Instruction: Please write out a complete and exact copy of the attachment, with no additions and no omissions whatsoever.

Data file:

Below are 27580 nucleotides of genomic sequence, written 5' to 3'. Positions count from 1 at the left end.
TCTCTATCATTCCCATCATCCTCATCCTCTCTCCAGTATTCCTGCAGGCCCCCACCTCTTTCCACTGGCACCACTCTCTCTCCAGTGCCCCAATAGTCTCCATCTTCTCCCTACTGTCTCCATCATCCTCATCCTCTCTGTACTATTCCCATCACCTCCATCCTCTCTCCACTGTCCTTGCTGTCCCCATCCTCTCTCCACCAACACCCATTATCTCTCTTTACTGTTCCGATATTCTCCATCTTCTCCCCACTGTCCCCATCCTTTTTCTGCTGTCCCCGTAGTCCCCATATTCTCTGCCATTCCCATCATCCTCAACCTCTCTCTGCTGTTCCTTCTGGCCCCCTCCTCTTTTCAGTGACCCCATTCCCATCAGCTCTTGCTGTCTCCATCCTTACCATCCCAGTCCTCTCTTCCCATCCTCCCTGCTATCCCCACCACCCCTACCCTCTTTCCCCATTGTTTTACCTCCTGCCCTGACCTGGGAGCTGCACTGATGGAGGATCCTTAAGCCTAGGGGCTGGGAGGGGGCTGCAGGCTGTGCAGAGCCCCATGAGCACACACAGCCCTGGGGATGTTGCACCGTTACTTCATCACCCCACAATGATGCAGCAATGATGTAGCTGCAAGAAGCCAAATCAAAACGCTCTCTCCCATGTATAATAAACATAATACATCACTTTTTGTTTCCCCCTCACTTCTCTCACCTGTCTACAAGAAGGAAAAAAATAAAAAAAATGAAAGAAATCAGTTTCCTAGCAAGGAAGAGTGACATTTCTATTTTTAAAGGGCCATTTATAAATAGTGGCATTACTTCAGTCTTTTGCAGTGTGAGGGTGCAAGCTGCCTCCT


Below are 27580 nucleotides of genomic sequence, written 5' to 3'. Positions count from 1 at the left end.
TCTCTATCATTCCCATCATCCTCATCCTCTCTCCAGTATTCCTGCAGGCCCCCACCTCTTTCCACTGGCACCACTCTCTCTCCAGTGCCCCAATAGTCTCCATCTTCTCCCTACTGTCTCCATCATCCTCATCCTCTCTGTACTATTCCCATCACCTCCATCCTCTCTCCACTGTCCTTGCTGTCCCCATCCTCTCTCCACCAACACCCATTATCTCTCTTTACTGTTCCGATATTCTCCATCTTCTCCCCACTGTCCCCATCCTTTTTCTGCTGTCCCCGTAGTCCCCATATTCTCTGCCATTCCCATCATCCTCAACCTCTCTCTGCTGTTCCTTCTGGCCCCCTCCTCTTTTCAGTGACCCCATTCCCATCAGCTCTTGCTGTCTCCATCCTTACCATCCCAGTCCTCTCTTCCCATCCTCCCTGCTATCCCCACCACCCCTACCCTCTTTCCCCATTGTTTTACCTCCTGCCCTGACCTGGGAGCTGCACTGATGGAGGATCCTTAAGCCTAGGGGCTGGGAGGGGGCTGCAGGCTGTGCAGAGCCCCATGAGCACACACAGCCCTGGGGATGTTGCACCGTTACTTCATCACCCCACAATGATGCAGCAATGATGTAGCTGCAAGAAGCCAAATCAAAACGCTCTCTCCCATGTATAATAAACATAATACATCACTTTTTGTTTCCCCCTCACTTCTCTCACCTGTCTACAAGAAGGAAAAAAATAAAAAAAATGAAAGAAATCAGTTTCCTAGCAAGGAAGAGTGACATTTCTATTTTTAAAGGGCCATTTATAAATAGTGGCATTACTTCAGTCTTTTGCAGTGTGAGGGTGCAAGCTGCCTCCT